5. Proverbs Chapter 4 vs The Parable of the Lost Sheep
  6. José Cuervo
  7. Coffee
  8. Blackberries

All that wrapped up in that cover. Intriguing!!!

At Wordlings, Justina is coming up with some really neat ideas for independent bookstores to do to enrich their communities and become a part of the neighborhood that no one can do without. Her first idea is splendid; I expect the others will be, too. I love that she just randomly comes up with these things.

Because my writing sister, Sara continues to excel in awesome, she tossed out this quick tidbit to the world: according to a Texas psychologist, writing about yourself for fifteen minutes a day can heal your whole life. Seriously. And who couldn’t use a better heart rate and a clearer psyche?

Speaking of your psyche, how are ya? I’m …resting. For another day or so. I’m reading-reading-reading, and should soon be posting a few reviews over at FW. I’m deciding what project to start on next — and laughing at myself for feeling so nervy during my enforced rest period.

Most of the time I feel like I’m interrupting myself. I didn’t realize this happened to other people until I read about Laini’s struggles not to give in to the “newts,” which are “new weird things” that sort of pop into her head while she’s midway through a work in progress. Sadly, I have those. I have to stop everything, write them down, get them out of my head, and then get back to business or they will keep nagging me, keep nibbling on the edge of my consciousness. I have so many of those it would be easy to just leap into a new project every ten minutes. Fortunately, once they’re written out, I can set them aside. They lie in wait for such a time as this…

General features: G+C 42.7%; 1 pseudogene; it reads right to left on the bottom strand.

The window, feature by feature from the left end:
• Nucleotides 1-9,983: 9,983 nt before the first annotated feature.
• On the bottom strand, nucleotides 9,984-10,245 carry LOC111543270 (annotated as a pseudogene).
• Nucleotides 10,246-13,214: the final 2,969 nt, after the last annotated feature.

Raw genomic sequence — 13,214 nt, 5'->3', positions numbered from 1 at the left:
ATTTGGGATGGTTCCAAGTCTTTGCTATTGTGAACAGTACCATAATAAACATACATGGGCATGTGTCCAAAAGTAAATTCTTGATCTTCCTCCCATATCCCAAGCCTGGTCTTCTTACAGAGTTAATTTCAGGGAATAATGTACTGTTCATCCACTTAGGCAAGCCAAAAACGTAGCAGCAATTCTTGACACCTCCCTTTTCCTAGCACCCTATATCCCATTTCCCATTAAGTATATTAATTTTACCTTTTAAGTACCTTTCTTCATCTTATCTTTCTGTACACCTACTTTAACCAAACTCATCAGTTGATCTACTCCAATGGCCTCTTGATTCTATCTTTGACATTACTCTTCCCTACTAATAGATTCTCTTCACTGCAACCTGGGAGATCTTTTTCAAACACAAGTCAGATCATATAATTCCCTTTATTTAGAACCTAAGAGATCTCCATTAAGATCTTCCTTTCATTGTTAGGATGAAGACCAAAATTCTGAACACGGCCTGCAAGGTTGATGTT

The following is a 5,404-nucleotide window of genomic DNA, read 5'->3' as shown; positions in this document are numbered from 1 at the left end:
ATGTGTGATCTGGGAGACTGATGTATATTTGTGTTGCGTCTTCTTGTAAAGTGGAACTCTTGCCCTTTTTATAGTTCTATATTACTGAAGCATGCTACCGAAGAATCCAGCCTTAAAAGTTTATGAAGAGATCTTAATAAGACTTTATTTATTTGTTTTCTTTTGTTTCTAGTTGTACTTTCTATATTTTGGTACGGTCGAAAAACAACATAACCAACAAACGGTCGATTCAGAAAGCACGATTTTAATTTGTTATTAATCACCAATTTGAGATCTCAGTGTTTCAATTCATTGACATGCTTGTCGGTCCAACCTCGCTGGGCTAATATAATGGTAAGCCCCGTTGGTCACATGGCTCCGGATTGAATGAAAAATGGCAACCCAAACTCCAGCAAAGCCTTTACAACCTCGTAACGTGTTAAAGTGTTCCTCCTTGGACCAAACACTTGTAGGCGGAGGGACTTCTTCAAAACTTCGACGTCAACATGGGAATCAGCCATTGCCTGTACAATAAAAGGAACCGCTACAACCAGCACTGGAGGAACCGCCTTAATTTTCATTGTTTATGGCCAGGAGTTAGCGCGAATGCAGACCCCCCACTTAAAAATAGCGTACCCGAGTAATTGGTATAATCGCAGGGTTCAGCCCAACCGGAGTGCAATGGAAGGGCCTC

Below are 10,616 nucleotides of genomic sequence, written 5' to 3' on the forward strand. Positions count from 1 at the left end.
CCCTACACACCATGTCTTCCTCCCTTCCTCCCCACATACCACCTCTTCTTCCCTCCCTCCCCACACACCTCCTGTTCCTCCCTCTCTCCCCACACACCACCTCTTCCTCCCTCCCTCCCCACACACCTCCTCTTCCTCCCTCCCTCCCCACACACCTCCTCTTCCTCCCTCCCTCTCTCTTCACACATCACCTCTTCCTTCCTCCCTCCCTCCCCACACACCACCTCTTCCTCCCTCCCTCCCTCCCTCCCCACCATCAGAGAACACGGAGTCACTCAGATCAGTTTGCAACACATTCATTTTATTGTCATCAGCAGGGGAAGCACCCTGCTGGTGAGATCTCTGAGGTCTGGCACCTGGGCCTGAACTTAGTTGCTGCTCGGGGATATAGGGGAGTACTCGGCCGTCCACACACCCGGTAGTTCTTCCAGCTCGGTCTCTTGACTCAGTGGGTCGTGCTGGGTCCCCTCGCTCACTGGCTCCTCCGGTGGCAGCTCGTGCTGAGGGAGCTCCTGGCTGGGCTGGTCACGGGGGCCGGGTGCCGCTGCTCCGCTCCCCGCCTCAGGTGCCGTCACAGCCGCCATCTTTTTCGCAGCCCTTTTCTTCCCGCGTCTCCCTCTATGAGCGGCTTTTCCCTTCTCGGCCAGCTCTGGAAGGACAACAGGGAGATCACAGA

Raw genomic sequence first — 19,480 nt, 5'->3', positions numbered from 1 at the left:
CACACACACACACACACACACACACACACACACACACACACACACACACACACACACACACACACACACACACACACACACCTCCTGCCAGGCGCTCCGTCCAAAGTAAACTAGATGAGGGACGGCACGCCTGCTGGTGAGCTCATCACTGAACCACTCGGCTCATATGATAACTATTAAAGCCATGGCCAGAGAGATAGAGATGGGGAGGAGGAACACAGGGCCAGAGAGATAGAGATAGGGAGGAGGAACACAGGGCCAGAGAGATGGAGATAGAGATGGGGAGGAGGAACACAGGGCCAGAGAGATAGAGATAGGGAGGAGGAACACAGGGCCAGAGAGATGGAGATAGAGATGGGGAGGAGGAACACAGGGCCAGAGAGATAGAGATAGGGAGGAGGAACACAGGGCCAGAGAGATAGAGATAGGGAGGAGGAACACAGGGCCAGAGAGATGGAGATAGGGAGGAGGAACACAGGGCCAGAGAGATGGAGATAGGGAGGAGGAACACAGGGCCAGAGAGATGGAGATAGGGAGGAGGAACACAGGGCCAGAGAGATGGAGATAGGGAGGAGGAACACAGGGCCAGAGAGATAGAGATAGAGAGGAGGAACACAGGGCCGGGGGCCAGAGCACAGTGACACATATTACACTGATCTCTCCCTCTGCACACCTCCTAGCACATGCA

So, should it be angry Justin, on a plane with his sister, being sent to his father’s new townhouse, the father who has humiliated and embarrassed the family, and the church community, and whom he hopes to never, never, NEVER see again? Or should I lay off of family stories for now, and leap off into science fiction? Either way — I’m going to have to interrupt myself again, as soon as my agent is finished with his first pass over my manuscript. And then the revisions will begin. And go on. And probably on.

You see why I’m reading and writing reviews at the moment, right?

…And writing poetry. Three stanzas down, three and an envoi to go…

A 125-Page Mind

Most people don’t have a clear idea where they’re going or how many pages they’ll need when writing a story. Not Betsy Byars. She has the perfect brain for MG fiction, the 125 page mind.

“Asked whether she ever thought about writing books for adults, Byars simply replied: ‘I became aware over the years of writing, that I had a 125 page mind … With 125 pages, I knew what I was doing, what I needed to do, where the climax should be, etc.'”

Not all the rest of us are that fortunate!

Still – I’m on p. 248 of the current work in progress, so I know we’re going to see the end here sometime soon. Meanwhile, I think I will call this website officially finished! Thanks to all of those who assisted.

Advice

Most of us have learned to disagree strenuously with the phrase “write what you know.”

Maybe the new advice is “know something before you write.”

After all, aren’t the best books the ones which have details of other worlds than we know? Worlds where we are percussionists, unwillingly follow the renaissance fair every summer with our parents, live on the outskirts of a reservation in Minnesota, or run away from home to find our fathers in Ireland — those are worlds we don’t inhabit, and stories which catch at our imaginations. Why should we want to linger in worlds as common and as familiar as our last names?
Breathe in the world.
Breathe IN the world.
BREATHE in the world.

“I have been known to tell my writing students: If you are going to stand on the shoulders of giants (as we all do), read what they have read, not just what they have written. Take a course in bird identification, on the proper way to set in a sleeve, how to roast an ox, how to weed a garden. Read a book on shoing horses or stand by someone doing it. Smell the air. Name the clouds. Learn how to read the stars. Taste a clementine with your eyes closed. Go through your house eyes shut and touch as many surfaces as you can. See what grows in the cracks of a city street. Dive into the ocean. Ski down a mountain. Sit on a rock and watch without moving all that moves about you. Breathe in the world.”

Jane Yolen, Journal 12.24.08